Saturday 22 October 2016

Obituary: General Eva Burrows

Head of the Salvation Army who led the movement back into Russia and Eastern Europe

Published 12/04/2015 | 02:30

SOLDIERS OF THE LORD: Eva Burrows straightening the puggaree worn by a fellow delegate at the Salvation Army’s first international youth congress in London in 1950. Photo: AP
SOLDIERS OF THE LORD: Eva Burrows straightening the puggaree worn by a fellow delegate at the Salvation Army’s first international youth congress in London in 1950. Photo: AP

General Eva Burrows, who died last month, aged 85, became only the second woman to be appointed General (international leader) of the Salvation Army, in May 1986; the first was General Evangeline Booth, daughter of the founder, General William Booth, who led the movement from 1934 to 1939.

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The Australian-born Eva Burrows was the only woman candidate of seven and was elected by the army's high council to replace the retiring General Karl Wahlstrom. During her seven years as the leader of the Salvation Army - the highest ecclesiastical position held by any woman in the world - she proved highly effective, directing operations in some 90 countries and reawakening the army's founding spirit of evangelism by leading it back into Eastern Europe after the fall of communism.

In 1991, with the Oslo Temple Band playing Bravest of the Brave and the Salvationists' yellow, red and blue flag waving proudly, she led a march, in full uniform, through the streets of Leningrad - the first in Russia since 1923 when the Salvation Army's work was ended by the Bolsheviks. In October Square she preached the "message of salvation", and afterwards the organisation paid a visit to Moscow to distribute Bibles and tracts to drug addicts and alcoholics, the beginning of a concerted effort to help coordinate different charitable and social services that sprang up after the fall of communism to cope with the country's social problems, as well as to help fill the spiritual vacuum left by decades of official atheism.

Two years later, Eva Burrows returned to Moscow to ordain and commission the Army's first 10 post-communist Russian recruits. They included a former Soviet army colonel, a university professor, a paediatrician, a psychologist and a lawyer.

The eighth of nine children, Evangeline Evelyn Burrows was born in Newcastle, New South Wales, Australia, on September 15, 1929 to Salvationist officer parents who named her after Evangeline Booth. As a girl, she led a nomadic existence, moving around Australia as her parents followed the callings of their faith, and sharing the poverty of the people among whom they lived.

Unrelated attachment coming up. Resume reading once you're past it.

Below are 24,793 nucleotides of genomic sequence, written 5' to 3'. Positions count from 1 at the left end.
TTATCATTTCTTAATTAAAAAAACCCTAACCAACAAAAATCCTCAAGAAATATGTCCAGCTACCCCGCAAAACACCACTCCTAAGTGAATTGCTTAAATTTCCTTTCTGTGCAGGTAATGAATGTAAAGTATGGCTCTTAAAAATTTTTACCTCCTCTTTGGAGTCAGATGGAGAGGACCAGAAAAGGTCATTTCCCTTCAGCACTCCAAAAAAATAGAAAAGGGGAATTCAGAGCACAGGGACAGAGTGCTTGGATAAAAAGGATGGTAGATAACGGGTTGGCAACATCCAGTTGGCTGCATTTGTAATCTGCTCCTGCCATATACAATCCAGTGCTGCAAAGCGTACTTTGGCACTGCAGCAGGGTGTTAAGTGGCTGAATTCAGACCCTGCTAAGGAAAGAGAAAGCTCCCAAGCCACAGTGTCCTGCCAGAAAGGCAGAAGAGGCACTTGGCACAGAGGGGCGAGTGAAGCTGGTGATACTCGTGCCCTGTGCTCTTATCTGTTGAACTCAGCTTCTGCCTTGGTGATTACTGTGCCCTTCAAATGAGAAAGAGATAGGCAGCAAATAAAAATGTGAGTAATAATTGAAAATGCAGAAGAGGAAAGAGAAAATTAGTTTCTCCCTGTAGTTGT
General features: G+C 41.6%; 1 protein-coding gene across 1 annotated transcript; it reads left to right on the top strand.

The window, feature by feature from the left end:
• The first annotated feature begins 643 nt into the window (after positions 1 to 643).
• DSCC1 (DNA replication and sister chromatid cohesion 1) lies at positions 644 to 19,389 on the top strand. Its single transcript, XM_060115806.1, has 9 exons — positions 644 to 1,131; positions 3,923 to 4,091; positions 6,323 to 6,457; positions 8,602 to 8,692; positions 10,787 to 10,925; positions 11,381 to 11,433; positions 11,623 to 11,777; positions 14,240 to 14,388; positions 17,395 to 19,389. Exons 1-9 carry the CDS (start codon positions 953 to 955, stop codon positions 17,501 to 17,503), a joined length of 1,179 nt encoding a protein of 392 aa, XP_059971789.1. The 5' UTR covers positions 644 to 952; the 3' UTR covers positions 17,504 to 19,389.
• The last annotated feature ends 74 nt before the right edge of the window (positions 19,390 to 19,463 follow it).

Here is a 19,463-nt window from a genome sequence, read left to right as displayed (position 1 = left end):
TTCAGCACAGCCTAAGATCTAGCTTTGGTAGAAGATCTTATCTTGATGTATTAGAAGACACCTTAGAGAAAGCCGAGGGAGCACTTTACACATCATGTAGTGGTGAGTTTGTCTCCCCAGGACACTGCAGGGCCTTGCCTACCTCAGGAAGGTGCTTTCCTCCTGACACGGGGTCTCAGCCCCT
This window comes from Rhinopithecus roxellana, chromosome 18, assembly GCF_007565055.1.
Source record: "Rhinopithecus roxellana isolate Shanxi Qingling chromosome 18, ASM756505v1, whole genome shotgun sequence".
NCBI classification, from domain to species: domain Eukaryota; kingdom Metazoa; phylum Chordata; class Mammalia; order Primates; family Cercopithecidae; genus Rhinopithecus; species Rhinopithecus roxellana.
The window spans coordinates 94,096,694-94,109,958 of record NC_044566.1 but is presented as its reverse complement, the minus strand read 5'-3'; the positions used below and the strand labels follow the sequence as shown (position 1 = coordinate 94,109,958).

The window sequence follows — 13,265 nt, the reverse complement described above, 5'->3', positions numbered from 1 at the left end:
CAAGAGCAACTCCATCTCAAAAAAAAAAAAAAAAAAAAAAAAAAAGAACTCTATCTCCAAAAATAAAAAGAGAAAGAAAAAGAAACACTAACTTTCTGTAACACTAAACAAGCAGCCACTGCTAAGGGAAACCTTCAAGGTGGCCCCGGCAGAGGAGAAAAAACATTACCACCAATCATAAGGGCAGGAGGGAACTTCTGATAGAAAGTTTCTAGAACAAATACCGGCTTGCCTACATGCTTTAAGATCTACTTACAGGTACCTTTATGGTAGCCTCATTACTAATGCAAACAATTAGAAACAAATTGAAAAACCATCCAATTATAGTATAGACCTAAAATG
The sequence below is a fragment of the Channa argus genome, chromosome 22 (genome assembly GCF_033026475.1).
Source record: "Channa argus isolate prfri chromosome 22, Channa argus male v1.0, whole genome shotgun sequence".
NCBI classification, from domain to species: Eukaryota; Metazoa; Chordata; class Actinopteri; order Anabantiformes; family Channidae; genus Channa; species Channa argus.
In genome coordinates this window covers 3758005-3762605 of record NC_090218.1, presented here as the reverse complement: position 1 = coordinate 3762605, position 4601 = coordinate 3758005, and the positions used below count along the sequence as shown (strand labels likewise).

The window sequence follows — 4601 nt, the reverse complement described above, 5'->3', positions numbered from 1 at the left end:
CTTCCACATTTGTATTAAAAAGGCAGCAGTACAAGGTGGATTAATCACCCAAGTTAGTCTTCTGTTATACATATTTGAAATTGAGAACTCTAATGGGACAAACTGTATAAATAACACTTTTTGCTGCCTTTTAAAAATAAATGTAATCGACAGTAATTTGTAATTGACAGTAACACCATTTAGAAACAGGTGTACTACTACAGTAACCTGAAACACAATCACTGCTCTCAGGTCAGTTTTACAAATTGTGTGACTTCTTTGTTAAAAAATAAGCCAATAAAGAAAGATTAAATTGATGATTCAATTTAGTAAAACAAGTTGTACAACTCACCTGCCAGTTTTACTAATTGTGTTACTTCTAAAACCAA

In later life she confessed that, as a child, she had sometimes hit out against her strict upbringing: "I went through a sort of rebellious stage in my teens," she recalled. "I refused to go to church with my parents, and I thought that the strict and disciplined life of the Salvation Army didn't allow me to fly my own wings."

Eva became the first member of her family to attend university, reading English and History at Queensland University, but while there she returned to the Salvation Army fold after attending an evangelical service and accepting an invitation to submit to the will of God.

She attended the Salvation Army's William Booth Memorial Training College in London, and was commissioned an officer in 1951. She served in Zimbabwe (then Rhodesia) as a teacher, became vice-principal in 1970, then principal, of the International College for Officers, and subsequently leader of the Salvation Army Women's Social Services in Britain.

She served as territorial commander in Sri Lanka, in Scotland, and finally southern Australia, where she helped the then Australian prime minister Bob Hawke to develop a national scheme to help unemployed young people.

In Britain in the 1970s she spent much time in Glasgow where, such was her popularity, the Salvation Army in Scotland decided to name its first combined nursing, residential and care home in her honour.

As 13th General of the Salvation Army, Eva Burrows was outspoken on social and political issues, opposing the apartheid regime in South Africa and urging the Church of England to ordain women at a time when the General Synod was reluctant to take the plunge. "In the Salvation Army," she observed, "right from the very beginning, women were given two great privileges - one was to be ordained and to preach, and the other was to have any position equal with men."

She also won praise for her handling of a crisis in the Army's financial affairs in the early 1990s after some of its officers became involved in a fraudulent investment scheme that resulted in the disappearance of £6.2m.

For Eva Burrows, her commitment to the Salvation Army was for life, though she admitted that were she to live her life again there was one thing she might change: "I am called to this ministry, and a life of celibacy is something that I have chosen. But [if I did it again] the only thing that would interest me would be marriage, because I'm a normal human being."

But, she reflected, "If I were married, though, I would be Mrs General Somebody, not General Burrows."

Eva Burrows was appointed an Officer of the Order of Australia in 1986, advanced to Companion of the Order of Australia in 1994.

Sunday Independent

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